By virtue of his “domineering personality” and his majority investment in WWE, the lawsuit alleges that Vince McMahon, the former chairman of WWE and current executive chairman of TKO, arranged an “unfair transaction.”
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The lawsuit also states that McMahon rejected higher offers to strike a deal with his longtime friend Ari Emanuel, the CEO of Endeavor and TKO, in order to continue his involvement with the Stamford, Connecticut-based promotion in spite of “stockholder discontent” and “government investigations.” McMahon returned to the WWE board in January after retiring last summer amid allegations of sexual misconduct.
According to the lawsuit, Emanuel made Vince McMahon a preliminary offer after the 78-year-old contacted him after rejoining the company earlier this year. There are rumors that Emanuel’s offer was considered before those of rival bidders. According to the lawsuit, it was a “sham sales process” designed to help Endeavor and keep away bidders who wanted to remove Vince McMahon.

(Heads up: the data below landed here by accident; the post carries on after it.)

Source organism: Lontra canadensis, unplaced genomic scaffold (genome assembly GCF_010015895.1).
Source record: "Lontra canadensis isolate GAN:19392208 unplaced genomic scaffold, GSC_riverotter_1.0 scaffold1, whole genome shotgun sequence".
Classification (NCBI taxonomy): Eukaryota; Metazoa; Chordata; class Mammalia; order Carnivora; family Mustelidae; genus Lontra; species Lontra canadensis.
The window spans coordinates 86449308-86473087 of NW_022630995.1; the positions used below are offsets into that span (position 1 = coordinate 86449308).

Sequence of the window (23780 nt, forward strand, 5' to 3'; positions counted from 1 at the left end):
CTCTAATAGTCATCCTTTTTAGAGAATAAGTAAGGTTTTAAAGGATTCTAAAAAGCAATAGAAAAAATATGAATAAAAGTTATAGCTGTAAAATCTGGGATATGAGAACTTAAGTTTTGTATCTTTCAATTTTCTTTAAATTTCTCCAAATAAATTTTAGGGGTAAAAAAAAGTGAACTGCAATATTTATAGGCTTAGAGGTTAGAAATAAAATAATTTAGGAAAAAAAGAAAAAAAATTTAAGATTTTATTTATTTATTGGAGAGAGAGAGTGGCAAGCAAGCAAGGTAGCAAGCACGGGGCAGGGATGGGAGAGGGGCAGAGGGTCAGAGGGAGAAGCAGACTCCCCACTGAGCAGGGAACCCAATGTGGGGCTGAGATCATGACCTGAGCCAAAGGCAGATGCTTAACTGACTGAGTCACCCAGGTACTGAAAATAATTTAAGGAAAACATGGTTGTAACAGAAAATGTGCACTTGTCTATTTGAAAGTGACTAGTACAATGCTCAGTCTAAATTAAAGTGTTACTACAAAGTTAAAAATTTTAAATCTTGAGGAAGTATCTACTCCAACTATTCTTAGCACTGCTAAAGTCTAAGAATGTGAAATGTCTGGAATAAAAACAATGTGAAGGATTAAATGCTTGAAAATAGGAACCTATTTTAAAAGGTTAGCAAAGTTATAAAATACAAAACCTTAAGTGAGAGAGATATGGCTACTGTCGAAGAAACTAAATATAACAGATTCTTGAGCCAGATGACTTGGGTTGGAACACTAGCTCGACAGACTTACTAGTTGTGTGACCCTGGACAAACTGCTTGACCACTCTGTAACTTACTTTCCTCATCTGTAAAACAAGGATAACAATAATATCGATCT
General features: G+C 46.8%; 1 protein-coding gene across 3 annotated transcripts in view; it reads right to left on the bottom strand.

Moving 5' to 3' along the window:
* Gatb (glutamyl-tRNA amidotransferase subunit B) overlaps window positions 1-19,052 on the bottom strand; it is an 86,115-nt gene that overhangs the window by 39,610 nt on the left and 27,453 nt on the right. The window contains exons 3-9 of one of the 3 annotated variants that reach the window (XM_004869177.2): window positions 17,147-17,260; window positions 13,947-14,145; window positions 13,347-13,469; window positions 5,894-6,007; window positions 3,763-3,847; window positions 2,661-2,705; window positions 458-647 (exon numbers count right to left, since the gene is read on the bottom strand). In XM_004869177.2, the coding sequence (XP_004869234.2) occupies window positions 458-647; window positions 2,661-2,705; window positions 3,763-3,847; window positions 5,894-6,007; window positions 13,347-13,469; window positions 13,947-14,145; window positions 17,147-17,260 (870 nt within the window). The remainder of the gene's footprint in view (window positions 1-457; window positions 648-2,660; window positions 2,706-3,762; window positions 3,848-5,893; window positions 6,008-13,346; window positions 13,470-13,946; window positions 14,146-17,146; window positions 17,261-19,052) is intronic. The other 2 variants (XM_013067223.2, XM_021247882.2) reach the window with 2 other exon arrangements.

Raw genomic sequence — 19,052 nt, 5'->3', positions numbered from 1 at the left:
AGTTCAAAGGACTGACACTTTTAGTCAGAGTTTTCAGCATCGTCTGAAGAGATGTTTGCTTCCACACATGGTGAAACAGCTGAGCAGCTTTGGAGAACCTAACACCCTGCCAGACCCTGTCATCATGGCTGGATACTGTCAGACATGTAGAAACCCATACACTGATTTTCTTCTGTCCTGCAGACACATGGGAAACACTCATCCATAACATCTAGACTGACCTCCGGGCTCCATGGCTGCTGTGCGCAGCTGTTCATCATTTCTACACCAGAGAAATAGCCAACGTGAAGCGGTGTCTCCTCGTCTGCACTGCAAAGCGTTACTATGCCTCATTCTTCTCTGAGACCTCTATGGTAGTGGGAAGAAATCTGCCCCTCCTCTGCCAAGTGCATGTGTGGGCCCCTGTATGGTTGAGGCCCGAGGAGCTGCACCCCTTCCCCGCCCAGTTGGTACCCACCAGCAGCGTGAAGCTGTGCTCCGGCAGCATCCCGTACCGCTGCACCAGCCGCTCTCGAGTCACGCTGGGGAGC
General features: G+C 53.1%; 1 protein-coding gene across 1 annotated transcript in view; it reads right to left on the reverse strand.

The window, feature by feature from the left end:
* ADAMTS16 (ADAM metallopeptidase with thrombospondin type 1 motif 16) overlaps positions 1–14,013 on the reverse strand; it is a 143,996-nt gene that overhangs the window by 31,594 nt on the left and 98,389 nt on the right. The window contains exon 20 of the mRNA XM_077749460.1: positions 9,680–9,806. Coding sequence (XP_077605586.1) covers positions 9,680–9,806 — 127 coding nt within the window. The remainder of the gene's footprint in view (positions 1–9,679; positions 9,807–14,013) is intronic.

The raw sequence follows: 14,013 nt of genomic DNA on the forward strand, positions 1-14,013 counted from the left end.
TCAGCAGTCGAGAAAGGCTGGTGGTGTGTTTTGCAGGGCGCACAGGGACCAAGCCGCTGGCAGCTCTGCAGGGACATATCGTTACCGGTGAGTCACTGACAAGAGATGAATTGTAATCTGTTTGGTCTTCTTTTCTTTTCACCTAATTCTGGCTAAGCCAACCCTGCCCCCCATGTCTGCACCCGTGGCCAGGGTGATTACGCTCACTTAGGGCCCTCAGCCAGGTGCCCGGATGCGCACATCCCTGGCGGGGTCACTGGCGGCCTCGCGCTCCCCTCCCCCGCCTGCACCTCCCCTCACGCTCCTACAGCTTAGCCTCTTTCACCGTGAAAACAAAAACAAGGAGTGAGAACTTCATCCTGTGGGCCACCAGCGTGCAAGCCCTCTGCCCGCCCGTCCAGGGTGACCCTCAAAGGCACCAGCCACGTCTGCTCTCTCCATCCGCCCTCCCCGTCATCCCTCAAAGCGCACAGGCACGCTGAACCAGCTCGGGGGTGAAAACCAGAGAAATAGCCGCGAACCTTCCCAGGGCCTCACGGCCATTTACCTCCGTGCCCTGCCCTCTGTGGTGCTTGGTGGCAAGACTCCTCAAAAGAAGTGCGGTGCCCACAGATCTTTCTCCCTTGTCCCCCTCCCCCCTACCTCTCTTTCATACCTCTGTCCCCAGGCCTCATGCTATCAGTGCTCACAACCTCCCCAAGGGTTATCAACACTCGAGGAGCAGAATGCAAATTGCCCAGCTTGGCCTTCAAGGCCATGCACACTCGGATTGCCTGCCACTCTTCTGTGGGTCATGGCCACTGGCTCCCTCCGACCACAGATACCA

In the meantime, veteran wrestling reporter Dave Meltzer revealed on the most recent episode of “Wrestling Observer Radio” that a WWE stockholder is pursuing another case. Meltzer asserted that more information on that complaint would be made public shortly.
Overall, it says that had Mr. McMahon and his team “made any effort to negotiate in good faith,” the approximately $9 billion sale to Endeavor would have been “far below the offers.”
A comparable lawsuit was also covered by Bloomberg Law. Dennis Palkon is a stakeholder in WWE who filed a lawsuit against the corporation earlier this year, using Vince’s forced return as justification for the transaction that is the subject of his current suit.
Requests for comments on the suits have not received a response from TKO or WWE.